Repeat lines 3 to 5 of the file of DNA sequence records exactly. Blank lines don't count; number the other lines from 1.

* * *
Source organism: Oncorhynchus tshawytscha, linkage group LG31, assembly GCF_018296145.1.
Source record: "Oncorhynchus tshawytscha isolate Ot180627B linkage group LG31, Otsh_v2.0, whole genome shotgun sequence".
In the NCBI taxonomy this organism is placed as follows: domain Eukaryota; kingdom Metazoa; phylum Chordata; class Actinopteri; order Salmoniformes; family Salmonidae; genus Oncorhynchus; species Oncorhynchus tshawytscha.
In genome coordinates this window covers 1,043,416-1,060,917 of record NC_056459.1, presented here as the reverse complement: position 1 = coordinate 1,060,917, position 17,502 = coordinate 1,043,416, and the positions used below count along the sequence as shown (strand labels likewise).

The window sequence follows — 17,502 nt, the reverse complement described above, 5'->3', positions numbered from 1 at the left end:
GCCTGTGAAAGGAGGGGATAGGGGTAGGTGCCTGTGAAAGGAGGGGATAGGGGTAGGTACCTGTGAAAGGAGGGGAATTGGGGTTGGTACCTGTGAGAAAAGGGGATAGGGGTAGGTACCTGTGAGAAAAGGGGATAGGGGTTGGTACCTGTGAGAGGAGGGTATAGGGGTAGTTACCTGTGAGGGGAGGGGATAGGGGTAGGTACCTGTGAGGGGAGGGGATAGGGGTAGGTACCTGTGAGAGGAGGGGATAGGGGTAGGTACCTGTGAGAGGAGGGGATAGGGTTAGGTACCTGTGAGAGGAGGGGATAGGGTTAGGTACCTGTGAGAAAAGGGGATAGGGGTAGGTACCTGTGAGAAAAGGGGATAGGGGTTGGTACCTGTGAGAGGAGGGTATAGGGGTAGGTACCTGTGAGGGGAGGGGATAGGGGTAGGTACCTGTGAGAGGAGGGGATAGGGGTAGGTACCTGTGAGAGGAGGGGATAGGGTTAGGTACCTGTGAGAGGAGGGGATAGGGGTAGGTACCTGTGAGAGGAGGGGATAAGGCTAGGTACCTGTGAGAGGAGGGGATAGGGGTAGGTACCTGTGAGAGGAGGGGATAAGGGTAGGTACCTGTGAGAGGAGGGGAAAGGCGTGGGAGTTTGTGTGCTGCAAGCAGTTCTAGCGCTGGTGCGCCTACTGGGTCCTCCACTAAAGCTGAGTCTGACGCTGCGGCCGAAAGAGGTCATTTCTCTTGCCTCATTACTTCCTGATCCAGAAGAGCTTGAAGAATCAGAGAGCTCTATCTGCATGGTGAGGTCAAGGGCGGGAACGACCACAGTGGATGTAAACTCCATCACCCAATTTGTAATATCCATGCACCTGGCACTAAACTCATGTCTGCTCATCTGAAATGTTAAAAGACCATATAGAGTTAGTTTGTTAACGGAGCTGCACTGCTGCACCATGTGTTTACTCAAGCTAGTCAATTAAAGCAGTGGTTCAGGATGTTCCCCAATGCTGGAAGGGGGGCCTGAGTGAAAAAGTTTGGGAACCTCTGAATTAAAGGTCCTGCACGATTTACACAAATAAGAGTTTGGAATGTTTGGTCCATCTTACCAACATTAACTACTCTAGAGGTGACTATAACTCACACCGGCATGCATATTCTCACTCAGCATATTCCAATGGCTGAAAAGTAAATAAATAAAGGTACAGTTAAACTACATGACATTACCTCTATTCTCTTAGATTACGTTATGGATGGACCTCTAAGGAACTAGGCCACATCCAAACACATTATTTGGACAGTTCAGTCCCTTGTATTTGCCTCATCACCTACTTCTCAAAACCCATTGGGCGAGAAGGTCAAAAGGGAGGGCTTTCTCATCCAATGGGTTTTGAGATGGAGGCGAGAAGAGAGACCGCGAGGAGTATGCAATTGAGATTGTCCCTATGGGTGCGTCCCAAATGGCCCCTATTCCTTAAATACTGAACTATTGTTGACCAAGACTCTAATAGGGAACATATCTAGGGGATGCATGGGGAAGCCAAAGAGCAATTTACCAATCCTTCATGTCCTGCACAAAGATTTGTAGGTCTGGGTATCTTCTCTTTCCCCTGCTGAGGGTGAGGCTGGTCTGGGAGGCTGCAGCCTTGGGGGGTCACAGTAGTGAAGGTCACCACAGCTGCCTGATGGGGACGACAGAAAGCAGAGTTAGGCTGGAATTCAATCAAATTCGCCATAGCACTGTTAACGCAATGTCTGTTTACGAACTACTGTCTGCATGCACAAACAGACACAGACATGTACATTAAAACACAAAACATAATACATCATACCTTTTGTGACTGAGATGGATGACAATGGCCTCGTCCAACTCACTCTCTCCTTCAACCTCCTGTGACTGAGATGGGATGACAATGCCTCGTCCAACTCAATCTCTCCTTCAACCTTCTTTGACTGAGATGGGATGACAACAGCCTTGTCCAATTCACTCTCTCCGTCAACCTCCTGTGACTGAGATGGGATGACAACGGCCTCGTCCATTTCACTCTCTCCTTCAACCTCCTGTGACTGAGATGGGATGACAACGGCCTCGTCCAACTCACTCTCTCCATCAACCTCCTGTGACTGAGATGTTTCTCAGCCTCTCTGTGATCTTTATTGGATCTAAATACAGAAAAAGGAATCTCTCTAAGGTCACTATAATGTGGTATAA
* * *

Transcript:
In the NCBI taxonomy this organism is placed as follows: domain Eukaryota; kingdom Metazoa; phylum Chordata; class Actinopteri; order Salmoniformes; family Salmonidae; genus Oncorhynchus; species Oncorhynchus tshawytscha.
In genome coordinates this window covers 1,043,416-1,060,917 of record NC_056459.1, presented here as the reverse complement: position 1 = coordinate 1,060,917, position 17,502 = coordinate 1,043,416, and the positions used below count along the sequence as shown (strand labels likewise).

The window sequence follows — 17,502 nt, the reverse complement described above, 5'->3', positions numbered from 1 at the left end: